Canadian food safety bureaucrats waited nearly two weeks to issue a public health alert after learning that beef from an Alberta plant was contaminated with a potentially deadly bacteria.
Post Media is reporting this morning that officials with the Canadian Food Inspection Agency revealed Monday they only launched an in-depth review of the sanitation and controls at the XL Foods facility in Brooks after their counterparts south of the border found two more contaminated samples of animal trimmings destined for ground beef, infected with E. coli 0157.
A senior executive with the Public Service Alliance of Canada and veteran meat inspector said the affected product should have been recalled within days of the initial positive tests.
“We’ve allowed potentially contaminated product to get to the tables and into stomachs of people across this country,” said Bob Jackson, the PSAC’s executive vicepresident in B.C.
“They should have taken action immediately when they had that positive result. Under the CFIA’s new regulations and procedures, those decisions are left to the company, but there was a time when a federally-appointed, independent inspector would have tagged that product and insisted it wasn’t going anywhere.”
“XL Foods executives did not agree to be interviewed for this story, but an executive with a large American food distributor confirmed on condition of anonymity that the company had told him the contaminated product did not test positive at the plant’s in-house laboratory after it was slaughtered and processed Aug. 27.
“But a shipment that later crossed the border was sampled by inspectors from the U.S. Department of Agriculture’s Food Safety Inspection Service on Sept. 3 and was found to be contaminated with the bacteria.
“The test results were passed on to CFIA the next day, the same day the Canadian agency said its own routine sampling found a positive result in product from the XL plant. While agency officials said they immediately began an investigation, no recall was issued based on Health Canada’s assessment that normal cooking would eliminate any risk to consumers.
“On Sept. 12, the Food Safety Inspection Service notified Canadian officials of two more contaminated samples in product that had been intercepted at the border and tested.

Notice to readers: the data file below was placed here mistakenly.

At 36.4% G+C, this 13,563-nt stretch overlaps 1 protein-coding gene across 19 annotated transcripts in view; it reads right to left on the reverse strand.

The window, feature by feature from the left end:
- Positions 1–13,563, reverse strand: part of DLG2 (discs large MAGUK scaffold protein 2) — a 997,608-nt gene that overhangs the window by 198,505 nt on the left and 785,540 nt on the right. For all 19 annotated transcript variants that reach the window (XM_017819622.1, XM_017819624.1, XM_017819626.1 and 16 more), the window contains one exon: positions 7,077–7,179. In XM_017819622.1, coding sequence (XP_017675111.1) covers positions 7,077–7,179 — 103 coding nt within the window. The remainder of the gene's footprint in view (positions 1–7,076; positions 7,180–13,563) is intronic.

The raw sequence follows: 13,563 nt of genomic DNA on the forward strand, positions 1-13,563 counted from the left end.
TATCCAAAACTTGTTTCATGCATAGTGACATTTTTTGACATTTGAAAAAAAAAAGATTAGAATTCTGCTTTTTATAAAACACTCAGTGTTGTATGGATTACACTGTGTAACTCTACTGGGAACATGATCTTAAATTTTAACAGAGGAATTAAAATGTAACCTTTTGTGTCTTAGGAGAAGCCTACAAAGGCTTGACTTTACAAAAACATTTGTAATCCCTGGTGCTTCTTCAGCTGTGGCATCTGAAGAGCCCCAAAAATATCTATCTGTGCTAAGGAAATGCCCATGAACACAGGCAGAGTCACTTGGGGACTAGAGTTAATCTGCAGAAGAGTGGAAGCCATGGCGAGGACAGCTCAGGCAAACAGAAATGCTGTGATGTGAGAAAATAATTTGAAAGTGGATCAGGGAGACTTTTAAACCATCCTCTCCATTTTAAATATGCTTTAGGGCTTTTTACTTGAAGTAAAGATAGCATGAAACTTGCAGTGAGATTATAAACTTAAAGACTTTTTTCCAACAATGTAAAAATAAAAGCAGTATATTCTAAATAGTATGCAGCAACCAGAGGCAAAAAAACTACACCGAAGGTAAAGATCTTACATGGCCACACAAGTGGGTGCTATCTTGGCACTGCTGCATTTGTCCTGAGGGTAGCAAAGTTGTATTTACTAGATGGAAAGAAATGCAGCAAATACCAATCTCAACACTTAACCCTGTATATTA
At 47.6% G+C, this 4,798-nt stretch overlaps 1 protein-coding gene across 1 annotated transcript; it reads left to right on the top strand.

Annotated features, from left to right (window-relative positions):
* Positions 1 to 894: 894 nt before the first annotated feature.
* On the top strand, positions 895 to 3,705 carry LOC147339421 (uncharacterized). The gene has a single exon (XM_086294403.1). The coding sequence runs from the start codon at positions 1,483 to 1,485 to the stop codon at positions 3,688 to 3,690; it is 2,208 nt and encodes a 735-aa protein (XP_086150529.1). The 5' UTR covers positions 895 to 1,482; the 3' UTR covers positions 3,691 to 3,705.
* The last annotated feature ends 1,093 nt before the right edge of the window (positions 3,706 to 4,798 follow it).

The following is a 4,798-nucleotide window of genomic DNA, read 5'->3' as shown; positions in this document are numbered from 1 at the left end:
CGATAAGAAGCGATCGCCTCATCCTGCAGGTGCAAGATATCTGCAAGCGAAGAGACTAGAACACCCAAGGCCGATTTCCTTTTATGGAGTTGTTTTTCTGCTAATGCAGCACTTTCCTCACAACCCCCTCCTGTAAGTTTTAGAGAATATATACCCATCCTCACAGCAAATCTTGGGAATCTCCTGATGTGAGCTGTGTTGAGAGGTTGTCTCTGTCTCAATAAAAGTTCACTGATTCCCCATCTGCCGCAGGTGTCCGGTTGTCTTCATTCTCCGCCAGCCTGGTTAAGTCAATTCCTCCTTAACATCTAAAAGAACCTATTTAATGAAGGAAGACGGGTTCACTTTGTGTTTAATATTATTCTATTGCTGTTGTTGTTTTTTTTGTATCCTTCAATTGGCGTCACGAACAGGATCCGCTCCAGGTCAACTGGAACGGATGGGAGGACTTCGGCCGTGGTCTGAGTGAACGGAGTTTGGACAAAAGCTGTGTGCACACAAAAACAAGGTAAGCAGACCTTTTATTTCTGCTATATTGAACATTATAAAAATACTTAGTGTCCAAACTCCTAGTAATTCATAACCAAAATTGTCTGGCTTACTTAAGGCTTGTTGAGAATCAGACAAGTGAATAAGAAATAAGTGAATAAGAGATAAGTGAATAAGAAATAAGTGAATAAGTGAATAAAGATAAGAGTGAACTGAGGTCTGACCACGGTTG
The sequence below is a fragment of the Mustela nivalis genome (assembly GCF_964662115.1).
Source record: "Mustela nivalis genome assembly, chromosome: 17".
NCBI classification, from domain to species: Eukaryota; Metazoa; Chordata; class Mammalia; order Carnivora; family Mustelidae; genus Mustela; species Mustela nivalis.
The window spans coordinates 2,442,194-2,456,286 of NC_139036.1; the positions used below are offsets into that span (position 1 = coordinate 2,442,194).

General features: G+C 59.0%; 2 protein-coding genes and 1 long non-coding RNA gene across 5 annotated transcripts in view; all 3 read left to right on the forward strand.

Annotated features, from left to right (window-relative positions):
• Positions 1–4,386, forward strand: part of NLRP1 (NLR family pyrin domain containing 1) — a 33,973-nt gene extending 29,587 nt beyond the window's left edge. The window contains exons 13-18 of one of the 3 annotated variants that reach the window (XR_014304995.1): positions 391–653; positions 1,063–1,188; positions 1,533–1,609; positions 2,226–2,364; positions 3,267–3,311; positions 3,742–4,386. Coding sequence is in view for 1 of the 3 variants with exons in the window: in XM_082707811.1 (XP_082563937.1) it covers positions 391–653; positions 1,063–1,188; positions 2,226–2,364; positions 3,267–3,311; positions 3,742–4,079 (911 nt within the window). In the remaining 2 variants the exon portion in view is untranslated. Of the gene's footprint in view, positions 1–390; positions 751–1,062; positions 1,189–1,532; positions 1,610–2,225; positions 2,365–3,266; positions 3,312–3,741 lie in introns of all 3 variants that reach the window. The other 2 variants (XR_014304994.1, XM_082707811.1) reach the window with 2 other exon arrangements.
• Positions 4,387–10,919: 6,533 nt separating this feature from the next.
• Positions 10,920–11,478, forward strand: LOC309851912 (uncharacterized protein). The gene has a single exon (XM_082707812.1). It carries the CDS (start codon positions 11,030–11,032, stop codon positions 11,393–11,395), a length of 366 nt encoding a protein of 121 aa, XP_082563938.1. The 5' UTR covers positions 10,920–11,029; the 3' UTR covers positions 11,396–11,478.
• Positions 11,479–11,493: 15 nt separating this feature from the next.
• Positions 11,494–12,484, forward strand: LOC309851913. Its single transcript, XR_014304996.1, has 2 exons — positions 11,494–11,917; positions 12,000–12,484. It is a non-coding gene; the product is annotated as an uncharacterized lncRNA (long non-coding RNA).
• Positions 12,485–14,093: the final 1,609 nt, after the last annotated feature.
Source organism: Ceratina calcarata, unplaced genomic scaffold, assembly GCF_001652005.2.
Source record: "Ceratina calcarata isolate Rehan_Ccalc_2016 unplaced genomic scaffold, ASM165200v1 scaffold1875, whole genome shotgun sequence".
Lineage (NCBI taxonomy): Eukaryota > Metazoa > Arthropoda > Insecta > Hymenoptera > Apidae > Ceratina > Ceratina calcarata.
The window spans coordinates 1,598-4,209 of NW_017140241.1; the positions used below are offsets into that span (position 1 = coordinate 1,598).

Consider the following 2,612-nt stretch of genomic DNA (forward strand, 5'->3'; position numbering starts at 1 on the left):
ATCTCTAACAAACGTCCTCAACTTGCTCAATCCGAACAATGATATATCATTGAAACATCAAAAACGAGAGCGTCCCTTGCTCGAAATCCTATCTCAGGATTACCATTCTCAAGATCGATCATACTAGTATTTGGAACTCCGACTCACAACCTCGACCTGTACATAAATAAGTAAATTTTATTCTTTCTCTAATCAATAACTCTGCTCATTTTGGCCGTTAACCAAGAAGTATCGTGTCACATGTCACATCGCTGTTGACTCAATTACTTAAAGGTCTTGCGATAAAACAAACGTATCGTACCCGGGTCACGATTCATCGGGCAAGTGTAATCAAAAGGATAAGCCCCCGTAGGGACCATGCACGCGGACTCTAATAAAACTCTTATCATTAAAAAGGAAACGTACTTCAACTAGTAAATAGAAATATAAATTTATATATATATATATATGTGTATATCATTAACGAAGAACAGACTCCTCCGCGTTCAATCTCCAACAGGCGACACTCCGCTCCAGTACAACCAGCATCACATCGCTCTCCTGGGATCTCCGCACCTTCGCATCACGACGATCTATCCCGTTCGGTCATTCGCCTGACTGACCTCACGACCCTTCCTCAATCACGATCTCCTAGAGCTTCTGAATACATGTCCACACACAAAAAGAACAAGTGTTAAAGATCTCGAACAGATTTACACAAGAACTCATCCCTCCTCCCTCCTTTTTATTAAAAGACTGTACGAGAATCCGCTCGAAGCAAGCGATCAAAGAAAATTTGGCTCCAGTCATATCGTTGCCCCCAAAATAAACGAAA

“This is not the first time that American authorities have singled out the Brooks facility or wrapped the CFIA on the knuckles for its oversight of meat slaughter and processing facilities that export product to the United States.
“A 2008 audit of what was then Lakeside Packers found knives used to check carcasses had blood and residue from use the previous day, and scrap metal near the building was a potential harbour for pests.
“The 2010 audit noted there had been two instances when contaminated ground beef from unidentified plants in Canada had ended up being caught during FSIS’s border inspections.
“The agency concluded it has systemic concerns with the Canadian inspection system, including the fact CFIA was not consistently assigning federal inspectors to each shift at plants where product was produced. A re-view of Canadian inspector logs found a low number of documented non-compliance instances, which didn’t reflect what their counterparts found when American officials visited the plants.
“In the week since the first health warning was announced on Sept. 16, CFIA has had to reissue alerts and expand the voluntary recall six more times to include 250 different products. It has been trying to track down and isolate potentially contaminated product that has moved along the supply chain toward restaurant kitchens and consumer barbecues throughout Canada and parts of the United States.